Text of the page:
The Museum Garden

1887 photo of Newberg. The Minthorn house is at the far left.
1887 photo of Newberg.
The Minthorn house is on the far left. Photo courtesy of The Oregonian.

In the 1880s, when the Minthorn family lived in Newberg, the yard around the house reflected the necessities of a family in a young settlement: an orchard with young fruit trees.

Apple, damson plum, and the pear tree that Hoover remembered so vividly were planted in the yard to provide the family with fresh fruit during the summer. The fruit would preserve well for winter eating. Vegetable patches provided fresh produce and herbs, some of which were dried for later use.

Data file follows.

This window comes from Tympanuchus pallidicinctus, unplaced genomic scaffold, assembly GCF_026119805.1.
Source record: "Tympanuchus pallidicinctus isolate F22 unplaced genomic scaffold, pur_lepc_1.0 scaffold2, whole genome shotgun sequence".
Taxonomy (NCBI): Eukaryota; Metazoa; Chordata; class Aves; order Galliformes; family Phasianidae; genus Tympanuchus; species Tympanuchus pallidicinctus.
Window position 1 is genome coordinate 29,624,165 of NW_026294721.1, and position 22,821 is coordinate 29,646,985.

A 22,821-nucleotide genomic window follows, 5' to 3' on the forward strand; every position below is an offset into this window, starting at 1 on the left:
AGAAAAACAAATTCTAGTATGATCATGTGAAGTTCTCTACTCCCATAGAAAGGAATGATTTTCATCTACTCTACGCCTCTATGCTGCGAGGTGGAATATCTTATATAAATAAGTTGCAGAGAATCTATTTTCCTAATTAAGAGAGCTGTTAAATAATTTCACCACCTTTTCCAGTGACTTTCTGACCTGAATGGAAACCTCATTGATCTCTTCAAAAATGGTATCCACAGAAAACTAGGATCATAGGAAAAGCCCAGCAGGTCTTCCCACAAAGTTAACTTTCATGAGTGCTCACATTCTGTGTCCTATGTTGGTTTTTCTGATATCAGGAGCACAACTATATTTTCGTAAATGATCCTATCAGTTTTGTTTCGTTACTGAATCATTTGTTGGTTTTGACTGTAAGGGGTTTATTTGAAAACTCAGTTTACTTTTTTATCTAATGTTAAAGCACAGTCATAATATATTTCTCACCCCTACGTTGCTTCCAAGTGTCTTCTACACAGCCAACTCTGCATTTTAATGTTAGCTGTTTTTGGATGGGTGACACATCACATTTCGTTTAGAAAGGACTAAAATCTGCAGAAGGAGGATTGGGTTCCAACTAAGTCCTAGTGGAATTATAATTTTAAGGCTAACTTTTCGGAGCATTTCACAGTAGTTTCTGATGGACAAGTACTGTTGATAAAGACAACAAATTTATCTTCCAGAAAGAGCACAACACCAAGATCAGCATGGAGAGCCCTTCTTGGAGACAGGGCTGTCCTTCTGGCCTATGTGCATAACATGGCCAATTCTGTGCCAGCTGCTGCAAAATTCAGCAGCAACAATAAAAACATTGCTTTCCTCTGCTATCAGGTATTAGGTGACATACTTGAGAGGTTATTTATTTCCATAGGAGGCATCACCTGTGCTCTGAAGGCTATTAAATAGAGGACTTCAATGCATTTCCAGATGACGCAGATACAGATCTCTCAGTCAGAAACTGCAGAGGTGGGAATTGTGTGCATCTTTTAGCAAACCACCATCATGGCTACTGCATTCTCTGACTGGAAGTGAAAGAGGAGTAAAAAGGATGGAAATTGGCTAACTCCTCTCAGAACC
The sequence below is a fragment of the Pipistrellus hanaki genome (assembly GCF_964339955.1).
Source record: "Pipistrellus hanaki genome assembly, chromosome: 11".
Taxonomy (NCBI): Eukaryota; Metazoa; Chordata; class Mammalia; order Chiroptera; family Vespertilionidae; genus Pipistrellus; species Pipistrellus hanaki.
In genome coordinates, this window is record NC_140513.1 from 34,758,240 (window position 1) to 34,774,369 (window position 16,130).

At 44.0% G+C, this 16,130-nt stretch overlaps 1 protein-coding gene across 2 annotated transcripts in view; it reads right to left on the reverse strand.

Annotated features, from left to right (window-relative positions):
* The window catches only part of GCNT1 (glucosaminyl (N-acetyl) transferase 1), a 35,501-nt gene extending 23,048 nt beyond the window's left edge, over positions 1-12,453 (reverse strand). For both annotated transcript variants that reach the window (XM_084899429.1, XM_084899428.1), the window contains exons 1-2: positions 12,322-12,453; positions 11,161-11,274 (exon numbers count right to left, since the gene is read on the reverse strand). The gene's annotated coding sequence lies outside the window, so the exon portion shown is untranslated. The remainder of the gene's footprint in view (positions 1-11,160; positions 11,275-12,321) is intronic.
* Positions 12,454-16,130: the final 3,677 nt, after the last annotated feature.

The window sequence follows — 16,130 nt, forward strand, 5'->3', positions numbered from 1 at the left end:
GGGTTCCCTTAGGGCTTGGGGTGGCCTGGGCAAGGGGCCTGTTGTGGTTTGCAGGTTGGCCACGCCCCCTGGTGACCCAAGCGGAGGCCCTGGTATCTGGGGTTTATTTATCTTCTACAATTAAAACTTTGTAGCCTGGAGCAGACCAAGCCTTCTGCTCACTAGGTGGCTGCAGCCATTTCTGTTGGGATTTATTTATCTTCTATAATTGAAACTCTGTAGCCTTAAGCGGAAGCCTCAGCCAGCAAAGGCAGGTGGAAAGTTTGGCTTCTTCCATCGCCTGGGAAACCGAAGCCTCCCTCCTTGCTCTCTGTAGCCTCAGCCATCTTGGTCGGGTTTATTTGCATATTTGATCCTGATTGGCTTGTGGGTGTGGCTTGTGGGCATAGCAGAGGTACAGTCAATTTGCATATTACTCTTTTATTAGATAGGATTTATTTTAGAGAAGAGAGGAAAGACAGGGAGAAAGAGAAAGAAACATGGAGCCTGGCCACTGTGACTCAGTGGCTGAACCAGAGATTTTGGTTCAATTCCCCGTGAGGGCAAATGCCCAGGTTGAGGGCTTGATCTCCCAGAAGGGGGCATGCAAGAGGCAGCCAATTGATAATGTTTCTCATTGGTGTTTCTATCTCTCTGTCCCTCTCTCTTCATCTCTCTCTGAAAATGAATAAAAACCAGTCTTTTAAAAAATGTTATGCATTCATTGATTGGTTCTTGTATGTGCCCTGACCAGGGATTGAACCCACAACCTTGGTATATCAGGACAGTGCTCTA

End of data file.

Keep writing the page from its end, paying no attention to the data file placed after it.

In sunny weather, clotheslines held the family’s wash to dry. Other structures included a stable, a well, and an outhouse. The only early evidence of the yard is in a photograph (black and white, above) taken in 1887 that shows the house on flat cleared land above the bank of Hess Creek.

Researched and written by Diann Conser, Chehalem Garden Club.

Elizabeth Rocchia at Old Fashioned Festival

Apples grown in the Museum garden
Apples are grown in the Museum garden

Camellias

The Little House fence along Second Street
The Little House fence along Second Street